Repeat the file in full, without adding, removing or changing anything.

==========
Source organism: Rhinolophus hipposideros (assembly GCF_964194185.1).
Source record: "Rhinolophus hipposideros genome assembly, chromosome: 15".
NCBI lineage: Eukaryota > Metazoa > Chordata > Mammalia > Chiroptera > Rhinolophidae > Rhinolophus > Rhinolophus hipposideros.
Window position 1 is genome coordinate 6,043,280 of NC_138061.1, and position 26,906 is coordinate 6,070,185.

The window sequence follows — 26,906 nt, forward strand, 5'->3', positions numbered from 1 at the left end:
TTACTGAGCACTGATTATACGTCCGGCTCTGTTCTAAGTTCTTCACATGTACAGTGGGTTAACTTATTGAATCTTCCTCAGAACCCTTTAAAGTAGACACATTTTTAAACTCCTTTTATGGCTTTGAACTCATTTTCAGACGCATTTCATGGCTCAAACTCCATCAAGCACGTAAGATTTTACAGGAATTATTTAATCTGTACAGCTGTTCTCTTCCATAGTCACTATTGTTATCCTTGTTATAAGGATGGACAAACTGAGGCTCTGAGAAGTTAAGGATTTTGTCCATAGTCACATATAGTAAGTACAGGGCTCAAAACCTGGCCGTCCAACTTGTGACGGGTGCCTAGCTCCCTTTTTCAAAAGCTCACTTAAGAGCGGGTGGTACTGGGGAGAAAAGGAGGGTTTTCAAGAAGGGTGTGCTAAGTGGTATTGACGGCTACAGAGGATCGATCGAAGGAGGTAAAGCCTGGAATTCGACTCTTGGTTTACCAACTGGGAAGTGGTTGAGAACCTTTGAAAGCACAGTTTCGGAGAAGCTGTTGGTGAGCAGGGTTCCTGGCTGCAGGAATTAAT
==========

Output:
Source organism: Rhinolophus hipposideros (assembly GCF_964194185.1).
Source record: "Rhinolophus hipposideros genome assembly, chromosome: 15".
NCBI lineage: Eukaryota > Metazoa > Chordata > Mammalia > Chiroptera > Rhinolophidae > Rhinolophus > Rhinolophus hipposideros.
Window position 1 is genome coordinate 6,043,280 of NC_138061.1, and position 26,906 is coordinate 6,070,185.

The window sequence follows — 26,906 nt, forward strand, 5'->3', positions numbered from 1 at the left end:
TTACTGAGCACTGATTATACGTCCGGCTCTGTTCTAAGTTCTTCACATGTACAGTGGGTTAACTTATTGAATCTTCCTCAGAACCCTTTAAAGTAGACACATTTTTAAACTCCTTTTATGGCTTTGAACTCATTTTCAGACGCATTTCATGGCTCAAACTCCATCAAGCACGTAAGATTTTACAGGAATTATTTAATCTGTACAGCTGTTCTCTTCCATAGTCACTATTGTTATCCTTGTTATAAGGATGGACAAACTGAGGCTCTGAGAAGTTAAGGATTTTGTCCATAGTCACATATAGTAAGTACAGGGCTCAAAACCTGGCCGTCCAACTTGTGACGGGTGCCTAGCTCCCTTTTTCAAAAGCTCACTTAAGAGCGGGTGGTACTGGGGAGAAAAGGAGGGTTTTCAAGAAGGGTGTGCTAAGTGGTATTGACGGCTACAGAGGATCGATCGAAGGAGGTAAAGCCTGGAATTCGACTCTTGGTTTACCAACTGGGAAGTGGTTGAGAACCTTTGAAAGCACAGTTTCGGAGAAGCTGTTGGTGAGCAGGGTTCCTGGCTGCAGGAATTAAT